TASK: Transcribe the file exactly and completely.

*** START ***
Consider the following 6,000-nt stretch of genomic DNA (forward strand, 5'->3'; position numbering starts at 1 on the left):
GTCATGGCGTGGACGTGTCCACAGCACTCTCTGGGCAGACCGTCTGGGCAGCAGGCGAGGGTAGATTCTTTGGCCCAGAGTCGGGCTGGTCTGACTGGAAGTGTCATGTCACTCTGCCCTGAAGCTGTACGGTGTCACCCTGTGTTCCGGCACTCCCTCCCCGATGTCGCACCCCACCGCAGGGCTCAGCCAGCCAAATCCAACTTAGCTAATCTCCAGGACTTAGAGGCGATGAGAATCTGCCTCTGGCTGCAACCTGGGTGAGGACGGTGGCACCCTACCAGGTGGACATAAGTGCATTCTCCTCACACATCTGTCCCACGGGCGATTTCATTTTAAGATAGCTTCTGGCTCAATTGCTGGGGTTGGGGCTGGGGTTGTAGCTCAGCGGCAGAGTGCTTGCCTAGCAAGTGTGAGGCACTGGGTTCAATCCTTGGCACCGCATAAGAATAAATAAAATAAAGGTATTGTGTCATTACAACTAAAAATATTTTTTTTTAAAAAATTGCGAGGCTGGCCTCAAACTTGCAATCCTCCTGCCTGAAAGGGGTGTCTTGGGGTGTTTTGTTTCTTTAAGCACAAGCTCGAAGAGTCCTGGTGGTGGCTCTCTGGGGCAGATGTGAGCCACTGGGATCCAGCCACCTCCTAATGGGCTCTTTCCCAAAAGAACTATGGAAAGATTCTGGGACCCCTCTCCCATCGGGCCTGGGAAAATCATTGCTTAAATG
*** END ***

Consider the following 6,000-nt stretch of genomic DNA (forward strand, 5'->3'; position numbering starts at 1 on the left):
GTCATGGCGTGGACGTGTCCACAGCACTCTCTGGGCAGACCGTCTGGGCAGCAGGCGAGGGTAGATTCTTTGGCCCAGAGTCGGGCTGGTCTGACTGGAAGTGTCATGTCACTCTGCCCTGAAGCTGTACGGTGTCACCCTGTGTTCCGGCACTCCCTCCCCGATGTCGCACCCCACCGCAGGGCTCAGCCAGCCAAATCCAACTTAGCTAATCTCCAGGACTTAGAGGCGATGAGAATCTGCCTCTGGCTGCAACCTGGGTGAGGACGGTGGCACCCTACCAGGTGGACATAAGTGCATTCTCCTCACACATCTGTCCCACGGGCGATTTCATTTTAAGATAGCTTCTGGCTCAATTGCTGGGGTTGGGGCTGGGGTTGTAGCTCAGCGGCAGAGTGCTTGCCTAGCAAGTGTGAGGCACTGGGTTCAATCCTTGGCACCGCATAAGAATAAATAAAATAAAGGTATTGTGTCATTACAACTAAAAATATTTTTTTTTAAAAAATTGCGAGGCTGGCCTCAAACTTGCAATCCTCCTGCCTGAAAGGGGTGTCTTGGGGTGTTTTGTTTCTTTAAGCACAAGCTCGAAGAGTCCTGGTGGTGGCTCTCTGGGGCAGATGTGAGCCACTGGGATCCAGCCACCTCCTAATGGGCTCTTTCCCAAAAGAACTATGGAAAGATTCTGGGACCCCTCTCCCATCGGGCCTGGGAAAATCATTGCTTAAATG